Piecemeal reform not the best way: Redo all of the Constitution
The Anniston Star
In our opinion
04-11-2007

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For years the late Rep. Jack Venable argued that Alabama’s Constitution needed to be rewritten. But Venable, ever a member of the Statehouse gang, felt the rewriting should be done by the Legislature — article by article.

Venable even got some of his proposals passed in the House, but as has been so often the case in years past, reform bogged down in the Senate.

Sadly, Venable is no longer with us, but his torch has been picked up by Rep. Paul DeMarco, R-Homewood, who has introduced bills that would rewrite the banking and corporation portions of the document.

The House Constitution and Election Committee approved the banking proposal. They will take up the corporation rewrite next week.

These are sections of the Constitution that are badly out of date and need to be revised. Since the business block in the House wants them passed, they likely will go through.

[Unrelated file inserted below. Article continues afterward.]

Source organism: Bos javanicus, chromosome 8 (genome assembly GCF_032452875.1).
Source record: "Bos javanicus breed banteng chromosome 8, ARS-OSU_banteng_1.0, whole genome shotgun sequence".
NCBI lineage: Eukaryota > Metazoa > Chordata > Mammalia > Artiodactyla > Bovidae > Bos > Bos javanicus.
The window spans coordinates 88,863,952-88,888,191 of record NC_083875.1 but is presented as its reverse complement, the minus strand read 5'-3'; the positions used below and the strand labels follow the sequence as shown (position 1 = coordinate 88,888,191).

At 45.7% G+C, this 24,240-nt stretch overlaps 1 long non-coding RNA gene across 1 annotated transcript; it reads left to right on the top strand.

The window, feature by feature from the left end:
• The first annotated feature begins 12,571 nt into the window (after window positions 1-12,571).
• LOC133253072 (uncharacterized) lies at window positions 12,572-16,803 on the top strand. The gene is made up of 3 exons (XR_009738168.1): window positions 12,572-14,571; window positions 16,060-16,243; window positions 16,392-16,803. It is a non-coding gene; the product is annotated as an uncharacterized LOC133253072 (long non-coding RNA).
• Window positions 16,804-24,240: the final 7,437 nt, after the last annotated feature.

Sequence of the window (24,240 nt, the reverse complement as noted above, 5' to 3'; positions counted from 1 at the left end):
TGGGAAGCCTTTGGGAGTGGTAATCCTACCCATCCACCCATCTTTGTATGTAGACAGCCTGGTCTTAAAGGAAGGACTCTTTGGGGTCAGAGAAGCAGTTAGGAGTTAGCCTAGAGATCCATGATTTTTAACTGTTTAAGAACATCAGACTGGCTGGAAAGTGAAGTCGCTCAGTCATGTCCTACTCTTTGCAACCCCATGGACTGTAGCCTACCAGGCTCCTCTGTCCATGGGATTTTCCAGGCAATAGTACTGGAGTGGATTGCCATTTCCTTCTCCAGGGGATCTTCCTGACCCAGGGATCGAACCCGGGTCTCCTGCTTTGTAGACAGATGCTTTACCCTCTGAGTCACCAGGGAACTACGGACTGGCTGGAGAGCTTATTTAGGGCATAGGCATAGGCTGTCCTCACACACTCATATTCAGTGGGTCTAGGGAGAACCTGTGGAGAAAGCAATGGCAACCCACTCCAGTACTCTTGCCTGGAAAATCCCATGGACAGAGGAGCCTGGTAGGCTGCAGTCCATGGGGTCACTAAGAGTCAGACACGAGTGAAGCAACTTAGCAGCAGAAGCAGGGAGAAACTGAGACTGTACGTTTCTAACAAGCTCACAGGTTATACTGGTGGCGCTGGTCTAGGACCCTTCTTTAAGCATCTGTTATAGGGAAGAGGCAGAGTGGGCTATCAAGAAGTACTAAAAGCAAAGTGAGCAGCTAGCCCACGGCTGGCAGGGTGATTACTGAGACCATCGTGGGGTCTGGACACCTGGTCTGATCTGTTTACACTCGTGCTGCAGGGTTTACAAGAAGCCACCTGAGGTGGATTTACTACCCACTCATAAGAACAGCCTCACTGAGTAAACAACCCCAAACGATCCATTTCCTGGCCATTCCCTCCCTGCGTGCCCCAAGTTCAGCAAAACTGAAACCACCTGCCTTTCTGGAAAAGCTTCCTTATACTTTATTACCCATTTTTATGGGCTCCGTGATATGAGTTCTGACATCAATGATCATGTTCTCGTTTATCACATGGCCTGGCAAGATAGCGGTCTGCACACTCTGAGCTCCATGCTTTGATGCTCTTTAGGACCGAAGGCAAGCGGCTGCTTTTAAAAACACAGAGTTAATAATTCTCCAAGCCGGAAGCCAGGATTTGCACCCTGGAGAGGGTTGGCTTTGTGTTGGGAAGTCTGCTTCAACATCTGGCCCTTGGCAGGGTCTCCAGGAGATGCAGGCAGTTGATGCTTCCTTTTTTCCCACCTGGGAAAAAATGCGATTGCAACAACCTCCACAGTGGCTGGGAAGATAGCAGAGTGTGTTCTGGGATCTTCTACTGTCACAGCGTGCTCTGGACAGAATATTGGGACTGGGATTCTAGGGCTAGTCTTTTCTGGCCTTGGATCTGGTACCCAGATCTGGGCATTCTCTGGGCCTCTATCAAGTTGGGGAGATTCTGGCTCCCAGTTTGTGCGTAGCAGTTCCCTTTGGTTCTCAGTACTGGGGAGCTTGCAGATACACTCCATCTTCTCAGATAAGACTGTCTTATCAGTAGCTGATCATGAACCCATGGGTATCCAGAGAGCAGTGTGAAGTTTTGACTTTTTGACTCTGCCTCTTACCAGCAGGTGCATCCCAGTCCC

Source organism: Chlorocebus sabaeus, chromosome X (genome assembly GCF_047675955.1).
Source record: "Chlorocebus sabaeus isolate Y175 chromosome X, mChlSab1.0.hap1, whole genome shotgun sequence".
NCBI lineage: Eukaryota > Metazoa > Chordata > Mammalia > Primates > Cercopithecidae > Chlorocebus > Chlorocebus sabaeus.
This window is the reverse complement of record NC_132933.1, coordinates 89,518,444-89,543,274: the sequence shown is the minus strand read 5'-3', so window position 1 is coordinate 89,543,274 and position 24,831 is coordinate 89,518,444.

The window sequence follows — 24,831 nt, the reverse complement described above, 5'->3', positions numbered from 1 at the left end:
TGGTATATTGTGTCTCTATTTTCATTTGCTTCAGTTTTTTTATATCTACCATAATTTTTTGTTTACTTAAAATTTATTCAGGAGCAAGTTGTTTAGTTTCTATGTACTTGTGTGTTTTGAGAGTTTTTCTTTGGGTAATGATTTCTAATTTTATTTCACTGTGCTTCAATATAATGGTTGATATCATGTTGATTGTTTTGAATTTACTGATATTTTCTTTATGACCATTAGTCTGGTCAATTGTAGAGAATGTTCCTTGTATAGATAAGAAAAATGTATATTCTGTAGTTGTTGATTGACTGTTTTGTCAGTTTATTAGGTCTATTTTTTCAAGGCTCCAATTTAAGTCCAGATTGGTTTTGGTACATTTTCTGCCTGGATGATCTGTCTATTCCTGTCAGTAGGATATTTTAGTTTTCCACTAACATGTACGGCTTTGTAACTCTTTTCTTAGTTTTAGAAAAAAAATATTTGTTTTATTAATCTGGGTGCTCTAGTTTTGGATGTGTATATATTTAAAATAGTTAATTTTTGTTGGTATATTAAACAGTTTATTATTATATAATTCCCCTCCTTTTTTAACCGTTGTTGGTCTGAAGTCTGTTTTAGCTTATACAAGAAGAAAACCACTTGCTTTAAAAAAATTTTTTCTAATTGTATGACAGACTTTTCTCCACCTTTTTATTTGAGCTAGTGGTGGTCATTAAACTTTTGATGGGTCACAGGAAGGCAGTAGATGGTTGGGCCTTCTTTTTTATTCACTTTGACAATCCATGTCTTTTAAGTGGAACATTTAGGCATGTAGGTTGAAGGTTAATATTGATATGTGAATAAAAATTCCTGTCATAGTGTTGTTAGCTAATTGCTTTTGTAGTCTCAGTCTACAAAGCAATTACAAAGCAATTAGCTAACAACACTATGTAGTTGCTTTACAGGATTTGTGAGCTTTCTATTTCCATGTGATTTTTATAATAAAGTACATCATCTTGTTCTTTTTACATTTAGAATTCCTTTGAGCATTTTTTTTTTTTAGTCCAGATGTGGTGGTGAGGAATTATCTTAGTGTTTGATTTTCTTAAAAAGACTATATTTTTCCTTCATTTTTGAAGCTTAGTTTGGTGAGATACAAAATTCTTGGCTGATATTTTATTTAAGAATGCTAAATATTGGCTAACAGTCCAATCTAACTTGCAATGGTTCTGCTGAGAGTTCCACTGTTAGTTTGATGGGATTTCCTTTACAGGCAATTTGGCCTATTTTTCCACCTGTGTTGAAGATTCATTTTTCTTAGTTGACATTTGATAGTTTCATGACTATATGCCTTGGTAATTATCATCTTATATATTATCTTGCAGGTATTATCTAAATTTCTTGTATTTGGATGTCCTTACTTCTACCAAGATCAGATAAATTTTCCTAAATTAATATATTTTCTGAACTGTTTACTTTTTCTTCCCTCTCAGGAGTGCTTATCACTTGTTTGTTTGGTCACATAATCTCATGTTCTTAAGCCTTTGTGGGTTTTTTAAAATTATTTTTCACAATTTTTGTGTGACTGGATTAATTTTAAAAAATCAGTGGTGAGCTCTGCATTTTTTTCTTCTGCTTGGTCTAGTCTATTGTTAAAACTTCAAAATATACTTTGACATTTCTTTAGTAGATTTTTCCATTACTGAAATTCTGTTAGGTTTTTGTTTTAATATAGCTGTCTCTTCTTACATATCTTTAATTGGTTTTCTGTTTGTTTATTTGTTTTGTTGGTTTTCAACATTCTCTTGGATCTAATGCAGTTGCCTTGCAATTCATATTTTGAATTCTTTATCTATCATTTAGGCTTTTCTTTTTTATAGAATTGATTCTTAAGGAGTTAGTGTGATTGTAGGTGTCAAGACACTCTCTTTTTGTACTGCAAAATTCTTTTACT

After that, one can only wonder if the business-minded Republicans who are the core of the coalition that has been keeping the Senate from doing business will back off to let the bills they favor pass? Which self-interest position will prevail?

As necessary as this rewrite might be, it still is not real constitutional reform — nor is this article-by-article method really likely to accomplish what the state needs.

As Howard Walthall, the Samford University law professor who for years worked with Venable, observed, our Constitution is “filled with details that should be in code books.” The Constitution’s authors, determined to keep power in the hands of themselves and their political descendants, made it difficult if not impossible for local governments to function efficiently and for the Legislature to pass all but constitutionally sanctioned bills without going through the amending process.

This rewriting of banking and corporations underscores the problem. In most states the changes being proposed would have long ago been made with legislative approval — as laws, not constitutional amendments. But under our Constitution, after the Legislature gives its OK, the people must vote to amend the Constitution and pile on more amendments.

The only way to rid the state of this cumbersome and costly process is to rewrite the whole Constitution. The only efficient and effective and timely way to do this is through a constitutional convention.

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